Rock The Vote Statement: Virginia Election Results
EXIT POLL UPDATE: According to exit poll data thus far, the youth vote’s share of the overall electorate in Virginia increased by 3% points when compared to the 2009 gubernatorial election. Among voters 18-29 years of age, Terry McAuliffe beat Ken Cuccinelli 45% to 39%. In 2013, the Democratic share of the youth vote increased by 1% point and the Republican share decreased by 15% points when compared to 2009.
Tonight, following news that Terry McAuliffe has been declared the winner in Virginia’s hotly contested gubernatorial election, Rock The Vote released the following statement from its president, Heather Smith concerning the role young voters played in the decisive outcome:
“Today, young voters showed up and made their voice heard: they will have a say in Virginia’s future.”
“These results prove that young people continue to defy the unfortunately low expectations placed on them by others who should know better by now. Young voters are a political force to be reckoned with.”
“We are now witnessing the inevitability of how our country will be changed as a result of the Millennial Generation’s size, diversity, passion and engagement.”
“Their participation was a deciding factor in today’s election, and their generation will continue to shape our electorate and country for decades to come as more than 12,000 Millennials turn 18 each day. Between today and Election Day 2016, more than 13 million new young voters will enter the electorate.”
“In 2012, President Obama won Virginia because of voters under the age of 30 – they were the only age group to vote for the President, and they favored him by 25 points (61% v 36%). In 2013, these same voters made Terry McAuliffe the next Governor of the Commonwealth of Virginia.”
On Election Day, nine Rock The Vote fellows worked on the ground with 15 campuses across Virginia to make more than 15,000 calls to young voters and hosted rides to the polls throughout the day. These get out the vote efforts were complemented by an online voter registration drive that brought 30,000 voters under 30 onto the rolls, and a major mobile text messaging, Facebook advertising, and direct email campaign reminding young voters to turn out. During the 2012 presidential election, Rock The Vote organized efforts that brought 45,165 young voters to the polls in Virginia.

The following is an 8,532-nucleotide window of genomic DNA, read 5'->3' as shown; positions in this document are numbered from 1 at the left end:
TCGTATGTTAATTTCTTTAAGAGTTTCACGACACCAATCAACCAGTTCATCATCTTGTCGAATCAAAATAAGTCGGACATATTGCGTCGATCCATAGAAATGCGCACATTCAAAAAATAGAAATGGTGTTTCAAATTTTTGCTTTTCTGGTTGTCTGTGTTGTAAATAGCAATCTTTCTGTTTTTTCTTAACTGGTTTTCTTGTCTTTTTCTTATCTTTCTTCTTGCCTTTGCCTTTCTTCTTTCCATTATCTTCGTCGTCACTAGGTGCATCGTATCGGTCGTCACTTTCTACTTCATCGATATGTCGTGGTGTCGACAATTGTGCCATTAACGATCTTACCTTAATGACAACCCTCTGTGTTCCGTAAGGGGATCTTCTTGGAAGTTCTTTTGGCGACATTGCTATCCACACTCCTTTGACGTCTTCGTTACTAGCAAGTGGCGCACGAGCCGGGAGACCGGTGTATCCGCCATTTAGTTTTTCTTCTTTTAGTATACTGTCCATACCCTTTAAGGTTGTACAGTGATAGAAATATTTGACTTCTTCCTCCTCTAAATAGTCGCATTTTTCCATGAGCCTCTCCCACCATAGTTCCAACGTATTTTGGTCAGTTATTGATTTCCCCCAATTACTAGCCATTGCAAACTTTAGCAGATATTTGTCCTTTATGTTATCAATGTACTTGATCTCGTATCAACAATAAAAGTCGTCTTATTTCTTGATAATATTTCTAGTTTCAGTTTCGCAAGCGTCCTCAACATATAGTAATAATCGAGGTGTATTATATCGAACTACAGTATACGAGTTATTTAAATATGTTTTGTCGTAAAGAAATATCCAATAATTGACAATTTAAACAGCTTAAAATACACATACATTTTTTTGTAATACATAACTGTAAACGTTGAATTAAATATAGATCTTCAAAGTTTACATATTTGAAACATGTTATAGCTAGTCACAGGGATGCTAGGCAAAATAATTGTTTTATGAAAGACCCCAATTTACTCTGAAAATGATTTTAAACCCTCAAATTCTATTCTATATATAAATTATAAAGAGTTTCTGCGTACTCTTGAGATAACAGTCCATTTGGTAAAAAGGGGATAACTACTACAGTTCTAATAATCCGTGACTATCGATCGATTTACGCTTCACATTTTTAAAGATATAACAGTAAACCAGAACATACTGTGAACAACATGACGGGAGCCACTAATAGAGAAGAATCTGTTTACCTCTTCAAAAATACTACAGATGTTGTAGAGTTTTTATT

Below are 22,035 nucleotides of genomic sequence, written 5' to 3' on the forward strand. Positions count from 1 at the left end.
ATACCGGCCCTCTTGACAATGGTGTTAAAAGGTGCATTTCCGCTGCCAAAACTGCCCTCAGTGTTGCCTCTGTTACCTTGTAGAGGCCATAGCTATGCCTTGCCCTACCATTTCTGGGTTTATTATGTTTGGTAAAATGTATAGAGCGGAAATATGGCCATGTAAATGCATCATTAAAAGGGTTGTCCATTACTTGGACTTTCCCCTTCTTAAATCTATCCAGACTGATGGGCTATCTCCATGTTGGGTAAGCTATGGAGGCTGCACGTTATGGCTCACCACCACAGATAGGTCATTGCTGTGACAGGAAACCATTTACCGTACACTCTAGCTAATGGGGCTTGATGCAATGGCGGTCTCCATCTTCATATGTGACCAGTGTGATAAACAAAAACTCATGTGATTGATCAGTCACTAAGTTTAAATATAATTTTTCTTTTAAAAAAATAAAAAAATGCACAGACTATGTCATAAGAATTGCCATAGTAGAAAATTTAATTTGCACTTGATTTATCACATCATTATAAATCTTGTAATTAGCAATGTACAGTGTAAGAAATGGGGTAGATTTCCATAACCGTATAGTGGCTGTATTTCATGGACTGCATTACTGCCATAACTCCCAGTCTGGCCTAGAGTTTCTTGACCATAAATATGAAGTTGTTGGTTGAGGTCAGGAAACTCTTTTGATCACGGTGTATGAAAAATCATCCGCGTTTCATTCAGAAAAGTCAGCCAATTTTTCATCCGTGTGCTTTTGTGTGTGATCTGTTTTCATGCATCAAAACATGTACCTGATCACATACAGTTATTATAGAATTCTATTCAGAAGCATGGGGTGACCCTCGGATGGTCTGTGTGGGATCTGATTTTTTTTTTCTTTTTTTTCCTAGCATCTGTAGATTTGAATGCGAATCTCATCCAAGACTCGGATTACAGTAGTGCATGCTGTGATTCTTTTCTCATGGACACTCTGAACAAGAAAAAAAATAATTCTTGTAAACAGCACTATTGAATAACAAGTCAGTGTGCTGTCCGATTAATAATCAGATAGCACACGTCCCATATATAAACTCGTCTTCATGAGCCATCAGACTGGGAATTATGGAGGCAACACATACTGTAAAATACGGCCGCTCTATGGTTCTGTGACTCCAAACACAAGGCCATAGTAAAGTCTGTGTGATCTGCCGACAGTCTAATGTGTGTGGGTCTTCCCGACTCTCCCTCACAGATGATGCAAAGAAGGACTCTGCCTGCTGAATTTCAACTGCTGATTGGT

• CANDIDATES COURTED YOUTH VOTE: Terry McAuliffe visited 23 community colleges in Virginia and toured five college towns with former President Bill Clinton last week, while Attorney General Ken Cuccinelli has made one public appearance at a Virginia campus — Liberty University with Senator Rand Paul of Kentucky.
• YOUNG VOTERS IN VIRGINIA: During the 2012 election, 57.4% of young citizens aged 18-24 registered to vote and 61.1% of young citizens aged 18-29 registered to vote. In 2012, there was an estimated 1.162 million young citizens aged 18-29 eligible to vote in Virginia. An estimated 52.1% – more than half – of young people in Virginia voted in the 2012 presidential election. 61% of young voters in Virginia aged 18-29 voted for President Obama in 2012. [SOURCE: CIRCLE]
• 2009 VIRGINIA GUBERNATORIAL ELECTION: In the last Virginia gubernatorial race in 2009, young voters made up 17% of all voters. Young voters voted for Republican Bob McDonnell over Democrat R. Creigh Deeds by 54% to 44% margin. [SOURCE: CIRCLE]
• YOUNG VOTERS NATIONALLY: According to exit polls, 23 million young citizens aged 18-29 voted in the last presidential election, making up 19% of the total electorate. Young voters played a critical role in swing states – young voters in states like Ohio, Florida, Virginia and Pennsylvania decided at least 80 electoral votes. [SOURCE: CIRCLE]
• YOUNG WOMEN VOTERS NATIONALLY: 7% more young women voters aged 18-29 turned out in the 2012 presidential election than young men voters. Young African-American women had the highest turn out of young voters in the 2012 election; 60.1% of African American women voted in the 2012 election. 98% of young African-American women voted for Obama. [SOURCE: “Young Women Drive Youth Turn Out” / CIRCLE]